Japan’s government has revised the immigration rules and proposed a new visa status that would allow more overseas workers to fill the employment needs of specific sectors.
For Japan, a softening of the immigration rules is a very uncommon practice. Although public attitudes are slowly shifting, there is widespread concern that an influx of foreigners will upset the social order, increase job competition and weaken traditions.
“Labour shortages have become more acute,”
Chief Cabinet Secretary Yoshihide Suga told journalists and explained that it is time to create a mechanism to broadly accept foreign personnel who are work-ready with certain expertise and skills. According to Mr Suga, Japan’s government plans to “quickly” draw up new bills to revise immigration law.
An increasing diversity is inevitable for improving Japan’s industrial competitiveness and research and academic levels. Moreover, facing an ageing population and a declining birth rate, Japan’s Cabinet has tried to get more women and elderly people into the workforce, but economists say those measures alone may be insufficient.
Japan’s policy on the immigration and overseas workers
The state policy is expected to target sectors that have been worst affected by the country’s labour shortage including agriculture, nursing, construction, hotels and shipbuilding, according to local media. So far, the government has not set a target for foreign workers under the new proposals, although local media put the figure at more than 500,000 people by 2025.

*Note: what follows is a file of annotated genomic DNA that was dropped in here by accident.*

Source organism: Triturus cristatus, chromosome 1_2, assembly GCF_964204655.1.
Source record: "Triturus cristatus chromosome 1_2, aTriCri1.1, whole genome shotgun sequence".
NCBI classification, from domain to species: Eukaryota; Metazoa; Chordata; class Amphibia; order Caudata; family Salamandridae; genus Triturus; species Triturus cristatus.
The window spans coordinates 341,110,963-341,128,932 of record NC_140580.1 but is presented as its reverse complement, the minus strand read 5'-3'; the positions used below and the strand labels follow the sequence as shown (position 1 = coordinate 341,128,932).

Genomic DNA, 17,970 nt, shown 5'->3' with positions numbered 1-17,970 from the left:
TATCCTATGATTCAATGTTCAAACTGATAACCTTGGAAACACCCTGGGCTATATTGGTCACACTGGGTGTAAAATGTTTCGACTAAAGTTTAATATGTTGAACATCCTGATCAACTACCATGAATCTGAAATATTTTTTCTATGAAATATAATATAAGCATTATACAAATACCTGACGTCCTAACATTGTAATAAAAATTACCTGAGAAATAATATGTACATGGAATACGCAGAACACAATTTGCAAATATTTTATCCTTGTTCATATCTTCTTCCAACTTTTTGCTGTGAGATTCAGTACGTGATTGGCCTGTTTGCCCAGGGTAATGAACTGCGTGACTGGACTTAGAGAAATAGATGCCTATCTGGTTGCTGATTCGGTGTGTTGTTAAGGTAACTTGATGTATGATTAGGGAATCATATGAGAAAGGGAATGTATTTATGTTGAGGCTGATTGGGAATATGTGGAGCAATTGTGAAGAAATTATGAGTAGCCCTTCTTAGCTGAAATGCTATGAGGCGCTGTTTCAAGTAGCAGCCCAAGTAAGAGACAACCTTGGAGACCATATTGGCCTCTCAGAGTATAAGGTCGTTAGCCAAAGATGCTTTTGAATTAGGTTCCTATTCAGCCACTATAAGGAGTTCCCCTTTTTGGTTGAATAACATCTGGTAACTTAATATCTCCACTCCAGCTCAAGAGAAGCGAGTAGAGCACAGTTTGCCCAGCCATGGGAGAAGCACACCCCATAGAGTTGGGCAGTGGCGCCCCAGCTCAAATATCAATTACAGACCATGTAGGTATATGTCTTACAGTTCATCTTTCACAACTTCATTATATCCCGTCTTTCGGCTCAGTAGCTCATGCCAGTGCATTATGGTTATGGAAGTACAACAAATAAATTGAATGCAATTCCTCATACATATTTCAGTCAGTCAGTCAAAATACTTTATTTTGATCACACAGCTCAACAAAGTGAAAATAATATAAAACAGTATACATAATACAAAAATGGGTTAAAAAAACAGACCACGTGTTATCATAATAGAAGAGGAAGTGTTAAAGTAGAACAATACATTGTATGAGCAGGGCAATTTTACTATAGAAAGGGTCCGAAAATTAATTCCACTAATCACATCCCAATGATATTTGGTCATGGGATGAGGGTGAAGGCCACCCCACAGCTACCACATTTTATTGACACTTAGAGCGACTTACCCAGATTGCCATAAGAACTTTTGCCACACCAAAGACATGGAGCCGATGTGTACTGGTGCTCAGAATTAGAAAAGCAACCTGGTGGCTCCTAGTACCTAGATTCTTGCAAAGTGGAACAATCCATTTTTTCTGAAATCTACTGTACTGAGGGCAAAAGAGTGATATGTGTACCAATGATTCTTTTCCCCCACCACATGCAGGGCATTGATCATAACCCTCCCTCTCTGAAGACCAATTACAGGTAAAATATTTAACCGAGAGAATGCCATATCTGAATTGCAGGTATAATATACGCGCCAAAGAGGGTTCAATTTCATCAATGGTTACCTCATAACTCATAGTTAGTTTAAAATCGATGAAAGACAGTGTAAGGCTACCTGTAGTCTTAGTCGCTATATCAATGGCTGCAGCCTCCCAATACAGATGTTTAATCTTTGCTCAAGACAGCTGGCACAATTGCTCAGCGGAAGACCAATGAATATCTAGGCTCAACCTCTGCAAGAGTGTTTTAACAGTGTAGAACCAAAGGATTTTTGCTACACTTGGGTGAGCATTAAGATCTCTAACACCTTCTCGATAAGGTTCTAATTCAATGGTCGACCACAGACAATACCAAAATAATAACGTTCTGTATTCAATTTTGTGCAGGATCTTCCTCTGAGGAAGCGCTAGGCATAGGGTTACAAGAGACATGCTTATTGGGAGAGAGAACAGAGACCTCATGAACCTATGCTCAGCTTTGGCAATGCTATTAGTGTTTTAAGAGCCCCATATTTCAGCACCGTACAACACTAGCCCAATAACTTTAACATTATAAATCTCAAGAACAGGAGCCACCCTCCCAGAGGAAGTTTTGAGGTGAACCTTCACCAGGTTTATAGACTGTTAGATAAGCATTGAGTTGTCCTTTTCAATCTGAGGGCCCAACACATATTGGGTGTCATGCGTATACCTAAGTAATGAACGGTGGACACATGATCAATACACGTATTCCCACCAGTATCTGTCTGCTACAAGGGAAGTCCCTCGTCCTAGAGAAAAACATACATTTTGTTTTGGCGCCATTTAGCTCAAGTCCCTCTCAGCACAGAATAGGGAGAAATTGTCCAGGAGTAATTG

Driven by economic and demographic forces, the government is set to announce plans on Friday that will create new five-year work permit categories for foreigners.
Japanese officials have said they are focusing on five areas: farming, construction, hotels, elderly care and shipbuilding. Despite the potential softening of the immigration riles, the authorities are also considering allowing foreign workers who pass certain tests to stay indefinitely and bring family members. If the measures are approved by the Cabinet, the government aims to have parliament make them into law this fall.